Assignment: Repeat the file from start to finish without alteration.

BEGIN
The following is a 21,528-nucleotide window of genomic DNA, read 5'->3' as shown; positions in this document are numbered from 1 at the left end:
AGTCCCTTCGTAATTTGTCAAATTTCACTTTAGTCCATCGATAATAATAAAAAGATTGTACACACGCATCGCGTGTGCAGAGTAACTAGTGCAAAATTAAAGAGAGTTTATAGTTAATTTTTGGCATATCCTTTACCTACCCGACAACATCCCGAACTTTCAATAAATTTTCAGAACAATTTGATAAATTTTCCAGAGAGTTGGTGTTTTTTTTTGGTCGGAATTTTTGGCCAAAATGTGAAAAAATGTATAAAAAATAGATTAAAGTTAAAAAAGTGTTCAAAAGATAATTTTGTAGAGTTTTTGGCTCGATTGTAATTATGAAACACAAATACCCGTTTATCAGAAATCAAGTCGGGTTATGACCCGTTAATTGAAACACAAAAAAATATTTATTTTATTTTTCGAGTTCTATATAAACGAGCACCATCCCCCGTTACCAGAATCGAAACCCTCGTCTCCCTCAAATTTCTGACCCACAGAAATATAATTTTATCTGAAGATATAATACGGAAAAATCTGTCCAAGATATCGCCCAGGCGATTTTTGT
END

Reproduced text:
The following is a 21,528-nucleotide window of genomic DNA, read 5'->3' as shown; positions in this document are numbered from 1 at the left end:
AGTCCCTTCGTAATTTGTCAAATTTCACTTTAGTCCATCGATAATAATAAAAAGATTGTACACACGCATCGCGTGTGCAGAGTAACTAGTGCAAAATTAAAGAGAGTTTATAGTTAATTTTTGGCATATCCTTTACCTACCCGACAACATCCCGAACTTTCAATAAATTTTCAGAACAATTTGATAAATTTTCCAGAGAGTTGGTGTTTTTTTTTGGTCGGAATTTTTGGCCAAAATGTGAAAAAATGTATAAAAAATAGATTAAAGTTAAAAAAGTGTTCAAAAGATAATTTTGTAGAGTTTTTGGCTCGATTGTAATTATGAAACACAAATACCCGTTTATCAGAAATCAAGTCGGGTTATGACCCGTTAATTGAAACACAAAAAAATATTTATTTTATTTTTCGAGTTCTATATAAACGAGCACCATCCCCCGTTACCAGAATCGAAACCCTCGTCTCCCTCAAATTTCTGACCCACAGAAATATAATTTTATCTGAAGATATAATACGGAAAAATCTGTCCAAGATATCGCCCAGGCGATTTTTGT